For public safety initiatives, the transfer ordinance included the following, among other initiatives:

Safe Play Zone Cameras $475,000 (adding to other expenditures on cameras totaling $4.9 million over 5 years)

Victim/Witness Protection Total of $1 million

Security cameras/Please Touch Museum $100,000

Feasibility study of shotspotter technology $500,000

PA Horticultural Society Crime Reduction/Clean & Green Initiative $1 million

Community Life Improvement Program $1 million

The transfer ordinance, which was approved unanimously by Council, also included $10 million for the Poverty Action Fund, working to lift Philadelphians out of poverty, as well as $25 million going into a Budget Reserve Stabilization (Rainy Day Fund). The ordinance overall transferred about $196 million into designated programs and initiatives.

The budget ordinance was negotiated between the Kenney administration and City Council, and moved through the Appropriations Committee under the leadership of Chair Curtis Jones Jr. (4th District).

“The midyear budget transfer process is historically an opportunity for City Council, working in partnership with the administration, to address critical programs that need additional funding to more fully serve our citizens,” said Council President Darrell L. Clarke. “Public safety programs and areas will always receive our full scrutiny and attention, but there are many needs and concerns in a city as large as Philadelphia. Arts and culture organizations also play a vital role in the life of the city, and Council is taking steps through this budget bill to better fund many worthy and diverse cultural organizations.”

COUNCIL APPROVES BILL MAKING CITY CURFEW HOURS PERMANENT

As the city continues to work to reduce and prevent gun violence, Council took action this week to make permanent curfew law hours, continuing an initiative being led by Councilmember Katherine Gilmore Richardson (At Large).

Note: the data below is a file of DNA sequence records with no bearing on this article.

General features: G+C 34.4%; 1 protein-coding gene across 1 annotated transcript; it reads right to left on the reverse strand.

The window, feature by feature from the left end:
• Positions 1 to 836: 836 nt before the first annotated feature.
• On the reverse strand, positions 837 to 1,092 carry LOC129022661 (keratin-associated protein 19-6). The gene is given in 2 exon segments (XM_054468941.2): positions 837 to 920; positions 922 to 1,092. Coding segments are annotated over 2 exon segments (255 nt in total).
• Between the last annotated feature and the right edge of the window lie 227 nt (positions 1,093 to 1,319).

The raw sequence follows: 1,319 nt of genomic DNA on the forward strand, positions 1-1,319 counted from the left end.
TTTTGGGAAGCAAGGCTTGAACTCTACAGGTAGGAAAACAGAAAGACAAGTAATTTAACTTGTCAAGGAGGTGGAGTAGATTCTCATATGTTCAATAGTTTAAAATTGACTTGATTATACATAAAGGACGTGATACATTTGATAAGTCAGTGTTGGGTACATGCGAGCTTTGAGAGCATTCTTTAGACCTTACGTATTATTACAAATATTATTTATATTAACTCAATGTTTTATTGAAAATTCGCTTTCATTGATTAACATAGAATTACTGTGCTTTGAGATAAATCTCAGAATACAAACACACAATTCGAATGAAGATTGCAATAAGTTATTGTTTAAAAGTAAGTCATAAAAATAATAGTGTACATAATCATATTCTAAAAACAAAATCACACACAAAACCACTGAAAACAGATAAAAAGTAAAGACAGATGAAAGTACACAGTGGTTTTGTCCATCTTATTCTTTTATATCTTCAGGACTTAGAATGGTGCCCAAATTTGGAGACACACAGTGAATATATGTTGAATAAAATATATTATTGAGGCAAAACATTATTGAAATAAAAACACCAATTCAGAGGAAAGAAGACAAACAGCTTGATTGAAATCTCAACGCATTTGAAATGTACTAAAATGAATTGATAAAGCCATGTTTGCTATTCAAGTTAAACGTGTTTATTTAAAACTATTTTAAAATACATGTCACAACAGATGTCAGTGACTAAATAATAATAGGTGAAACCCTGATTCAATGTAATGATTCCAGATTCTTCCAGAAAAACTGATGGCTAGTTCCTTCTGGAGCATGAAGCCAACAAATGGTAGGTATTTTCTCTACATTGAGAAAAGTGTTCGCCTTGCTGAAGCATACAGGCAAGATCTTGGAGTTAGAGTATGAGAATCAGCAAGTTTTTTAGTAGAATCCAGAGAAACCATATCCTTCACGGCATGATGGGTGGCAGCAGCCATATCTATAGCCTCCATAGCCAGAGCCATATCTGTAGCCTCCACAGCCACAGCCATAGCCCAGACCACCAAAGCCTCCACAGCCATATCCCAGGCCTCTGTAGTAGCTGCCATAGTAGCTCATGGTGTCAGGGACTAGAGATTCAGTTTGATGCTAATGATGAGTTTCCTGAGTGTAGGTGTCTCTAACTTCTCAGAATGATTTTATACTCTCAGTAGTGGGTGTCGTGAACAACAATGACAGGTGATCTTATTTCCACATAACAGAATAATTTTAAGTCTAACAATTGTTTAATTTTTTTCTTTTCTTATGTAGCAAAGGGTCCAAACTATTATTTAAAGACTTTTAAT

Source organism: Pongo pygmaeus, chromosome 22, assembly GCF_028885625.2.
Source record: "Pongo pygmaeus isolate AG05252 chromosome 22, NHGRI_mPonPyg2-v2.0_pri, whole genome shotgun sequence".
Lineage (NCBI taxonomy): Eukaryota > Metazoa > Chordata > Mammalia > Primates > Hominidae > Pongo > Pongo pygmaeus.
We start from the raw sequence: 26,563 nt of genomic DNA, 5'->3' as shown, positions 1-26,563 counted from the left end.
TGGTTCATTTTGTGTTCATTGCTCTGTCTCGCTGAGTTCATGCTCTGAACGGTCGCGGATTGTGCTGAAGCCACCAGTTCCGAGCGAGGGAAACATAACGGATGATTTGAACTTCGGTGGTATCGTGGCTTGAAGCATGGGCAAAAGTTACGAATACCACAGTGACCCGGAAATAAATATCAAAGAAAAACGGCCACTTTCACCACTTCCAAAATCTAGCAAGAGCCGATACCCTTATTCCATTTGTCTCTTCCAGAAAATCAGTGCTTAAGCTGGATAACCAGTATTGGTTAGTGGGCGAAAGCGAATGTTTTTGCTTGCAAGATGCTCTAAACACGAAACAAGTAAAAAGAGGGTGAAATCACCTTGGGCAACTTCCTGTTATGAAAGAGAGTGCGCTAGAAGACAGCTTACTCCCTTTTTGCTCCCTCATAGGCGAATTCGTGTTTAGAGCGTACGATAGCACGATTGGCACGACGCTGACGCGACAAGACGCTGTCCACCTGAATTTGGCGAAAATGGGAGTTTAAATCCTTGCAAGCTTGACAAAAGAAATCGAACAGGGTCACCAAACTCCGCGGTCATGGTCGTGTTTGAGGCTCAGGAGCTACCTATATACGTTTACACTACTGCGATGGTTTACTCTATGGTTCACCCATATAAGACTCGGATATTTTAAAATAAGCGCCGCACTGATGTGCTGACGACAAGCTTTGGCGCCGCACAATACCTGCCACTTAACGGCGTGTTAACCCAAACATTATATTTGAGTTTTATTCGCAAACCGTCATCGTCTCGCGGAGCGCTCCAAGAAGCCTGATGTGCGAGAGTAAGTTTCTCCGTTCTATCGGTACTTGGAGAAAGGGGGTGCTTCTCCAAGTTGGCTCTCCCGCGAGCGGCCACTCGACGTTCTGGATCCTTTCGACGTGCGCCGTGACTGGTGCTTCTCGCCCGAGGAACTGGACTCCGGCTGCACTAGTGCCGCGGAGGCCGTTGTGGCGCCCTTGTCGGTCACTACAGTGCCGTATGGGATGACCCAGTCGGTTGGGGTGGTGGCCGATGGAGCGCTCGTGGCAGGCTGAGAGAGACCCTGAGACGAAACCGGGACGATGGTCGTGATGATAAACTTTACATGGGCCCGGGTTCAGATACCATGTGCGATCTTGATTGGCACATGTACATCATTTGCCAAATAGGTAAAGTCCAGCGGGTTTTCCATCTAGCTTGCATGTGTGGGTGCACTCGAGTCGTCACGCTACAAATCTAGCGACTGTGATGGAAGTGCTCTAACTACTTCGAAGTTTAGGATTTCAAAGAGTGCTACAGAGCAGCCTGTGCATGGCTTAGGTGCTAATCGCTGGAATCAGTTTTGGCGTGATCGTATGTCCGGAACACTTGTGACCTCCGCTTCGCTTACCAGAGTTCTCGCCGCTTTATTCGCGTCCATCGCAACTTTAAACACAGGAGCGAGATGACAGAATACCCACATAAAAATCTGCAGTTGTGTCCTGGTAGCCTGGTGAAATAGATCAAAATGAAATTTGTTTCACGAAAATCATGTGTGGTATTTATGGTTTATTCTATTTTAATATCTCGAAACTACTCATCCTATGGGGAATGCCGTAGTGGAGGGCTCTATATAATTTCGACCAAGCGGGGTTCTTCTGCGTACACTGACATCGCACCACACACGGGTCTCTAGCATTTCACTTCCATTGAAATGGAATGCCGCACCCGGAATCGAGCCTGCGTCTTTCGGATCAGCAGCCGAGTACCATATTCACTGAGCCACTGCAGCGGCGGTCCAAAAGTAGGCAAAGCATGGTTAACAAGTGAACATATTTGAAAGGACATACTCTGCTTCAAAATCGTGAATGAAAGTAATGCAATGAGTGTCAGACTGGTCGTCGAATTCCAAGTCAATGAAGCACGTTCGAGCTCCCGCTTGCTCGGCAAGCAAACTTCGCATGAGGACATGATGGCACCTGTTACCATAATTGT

Under the amended ordinance approved on Thursday in Council, teenagers aged 14 to 17 will be required to be off the streets and home by 10 pm, and children 13 and younger will have to be home by 9:30 pm.  The bill now goes to Mayor Kenney for consideration, and the mayor hasn’t indicated yet his intentions.

The city is now operating four curfew centers – Evening Resource Centers – around Philadelphia, and Gilmore Richardson said in Council that current plans call for a total of six centers to be operational.

While some critics and pundits have questioned whether the curfew centers have much impact – given the city’s ongoing struggles with gun violence, including incidents involving youths – Gilmore Richardson and the centers’ supporters have noted that many hundreds of youths have been picked up for violating curfew by police – and transported safely home by the authorities.

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IN OTHER NEWS…

Councilmembers Pay Tribute to Longtime Activist and Public Official T. Milton Street. The former state Senator who became well known for his colorful rhetoric and passionate protests against the powerful, to secure housing for the homeless and many other services needed by the poor, died earlier this week. He was 83.

In Council on Thursday, member after member made speeches in honor of Milton Street, and the moment was capped by Council President Clarke, who came up in politics around the late Sen. Street and his brother, former Council President and later Mayor John F. Street.

“I guess I knew Milton perhaps as well as any of you,” Clarke said from the President’s podium. “What I knew is he was a little ahead of his time. He wanted the city to give vacant homes to poor people who needed them – and the city eventually developed a gift property program. He needed Republican help getting resources for poor people in his district, so he talked about bipartisanship – long before anyone else was calling for it. Milton Street was ahead of his time.”

OTHER SIGHTS AND SOUNDS FROM THE COUNCIL WEEK

Joint Committee on Public Safety and the Special Committee on Gun Violence Prevention 11-22-2022

Swearing-In of Councilmembers Harrity, Lozada, Phillips and Vaughn 11-28-2022

Committee on Licenses and Inspections 11-29-2022

Stated Meeting of Philadelphia City Council 12-1-2022

The next Stated Meeting of City Council is scheduled to take place on Thursday, December 8, 2022 at 10 a.m. in Philadelphia City Hall, Room 400 and will air on Xfinity Ch. 64, Fios Channel 40 and stream at www.PHLCouncil.com/watch.

Weekly Stated Meetings will be in-person for the remainder of the year. Masks will be recommended and provided.

Out of an abundance of caution and with the public’s health in mind, public hearings will continue to be conducted remotely.

Featured Photo: Jared Piper/PHLCouncil